When you visit your dentist, consider an oral cancer screening, part of preventive dentistry services. You can’t put a price on safety and survival when it comes to cancer. Oral cancer is as deadly as any other kind of cancer, so get an oral cancer screening in Rogers, Arkansas.
Why You Should Get An Oral Cancer Screening
Oral cancer, like other cancers, involves the uncontrollable division of abnormal cells within the body. Oral cancer occurs on your lips, tongue, gums, throat, tonsils, salivary glands, and anywhere else inside your mouth. Few people realize the threat of oral cancer. You need oral cancer screening regardless of who you are, where you live, or your lifestyle choices.
Some risk factors add to your chances of having the disease. The most significant risk factor is using tobacco, a known carcinogen. Tobacco use via smoking or chewing tobacco contributes heavily to oral cancer. If you use tobacco, get an oral cancer screening immediately. Don’t pay the Skoal toll — contact Dr. Marcus Black, DDS for an oral cancer screening in Rogers, Arkansas.
Other risk factors include alcohol use, prolonged sun exposure, and poor oral hygiene. On average, oral cancer affects more men and people over 45 than other groups. However, anyone can get oral cancer, therefore everyone should get an oral cancer screening.
You should not wait until you find symptoms before receiving an oral cancer screening. According to the National Cancer Institute, oral cancer screenings should take place before symptoms begin to show.
Signs You Need An Oral Cancer Screening in Rogers, Arkansas
Oral cancer can be present for an extended period before it develops visible symptoms. This is part of the reason that an oral cancer screening is so important. When symptoms of oral cancer are present, they can include the following:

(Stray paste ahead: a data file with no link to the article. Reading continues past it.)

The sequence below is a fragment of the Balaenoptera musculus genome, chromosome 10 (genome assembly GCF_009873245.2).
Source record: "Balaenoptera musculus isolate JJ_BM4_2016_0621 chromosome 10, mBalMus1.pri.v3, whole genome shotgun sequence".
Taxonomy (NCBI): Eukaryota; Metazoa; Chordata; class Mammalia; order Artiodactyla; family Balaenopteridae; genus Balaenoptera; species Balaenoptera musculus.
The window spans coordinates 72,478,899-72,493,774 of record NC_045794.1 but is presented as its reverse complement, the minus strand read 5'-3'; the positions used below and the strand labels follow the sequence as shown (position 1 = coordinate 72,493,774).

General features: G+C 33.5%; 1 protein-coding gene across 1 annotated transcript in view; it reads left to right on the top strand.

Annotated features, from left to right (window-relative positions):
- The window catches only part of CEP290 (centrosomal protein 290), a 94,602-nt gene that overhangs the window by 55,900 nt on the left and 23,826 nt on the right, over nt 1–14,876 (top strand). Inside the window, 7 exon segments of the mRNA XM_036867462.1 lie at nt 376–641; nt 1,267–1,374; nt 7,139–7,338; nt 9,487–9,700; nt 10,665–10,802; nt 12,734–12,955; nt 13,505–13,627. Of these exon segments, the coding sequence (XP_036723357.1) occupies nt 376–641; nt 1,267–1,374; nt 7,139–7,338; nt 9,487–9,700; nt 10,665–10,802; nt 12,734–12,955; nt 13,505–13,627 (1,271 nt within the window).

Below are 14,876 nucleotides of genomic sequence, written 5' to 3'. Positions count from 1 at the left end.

- White patches in the mouth: White spots on the gums, the roof of the mouth, or tongue sometimes indicate precancerous or cancerous oral tissue. It’s always best to have these areas inspected by a qualified dentist right away.
- Bleeding in the mouth: Bleeding in any area of the oral cavity, unless from immediate and direct trauma, is not normal. Unusual bleeding without a direct and explainable cause warrants further investigation.
- A sore or lump that does not heal: Anyone can develop a sore or lump in the mouth from time-to-time, but these usually heal rather quickly. Promptly seek an evaluation of any sores, lumps, or bumps that don’t heal within a few weeks.
What Takes Place During An Oral Cancer Screening
The first part of any oral cancer screening is a visual exam. The preventive dentist checks your face, neck, lips, nose interior, oral cavity, and soft tissue inside your mouth. If you wear a removable dental appliance, you must remove that appliance for this thorough check.
Your dentist looks for unusual swelling, bumps, discoloration, ulcers, or other abnormal-looking areas using light and mirror. He looks at your gums, palate, cheeks, tonsils, throat, and tongue. If the dentist discovers a questionable area of tissue, they can ensure you get the cancer care you need.
The second part of an oral cancer screening is the physical exam. Your dentist touches your head, cheeks, jaw region, chin, and mouth to feel for odd masses or nodules. The dentist also examines any areas where you suffer discomfort. Some symptoms of oral cancer cause pain, but not all oral pain is a result of cancer. Frequently, pain in your mouth results from problems elsewhere in the body.
Oral Cancer Screening Is NOT Diagnostic
Oral cancer screening in Rogers, Arkansas, is not diagnostic. Signs discovered during an oral cancer screening are questionable cells or abnormalities. These cells or irregularities are not necessarily cancerous. If the dentist finds a possible cancer symptom, they choose an appropriate course of action. Sometimes this consists of repeated oral cancer screening over time to see how the abnormalities change.
If you need further tests for suspicious findings, the dentist refers you to specialists. These referrals do not mean you have cancer. Detecting cancer cells, however, reduces future problems related to cancer treatment.
When your dentist conducts your oral cancer screenings, ask any questions you have about the procedure. Speak to your dentist about concerns, and ask how you can reduce the risk of having oral cancer. For oral cancer screening in Rogers, Arkansas, and any general dentistry needs, contact Dr. Marcus Black, DDS. Call us at 479.322.3548 to schedule restorative, cosmetic, or emergency dentistry, along with your oral cancer screening.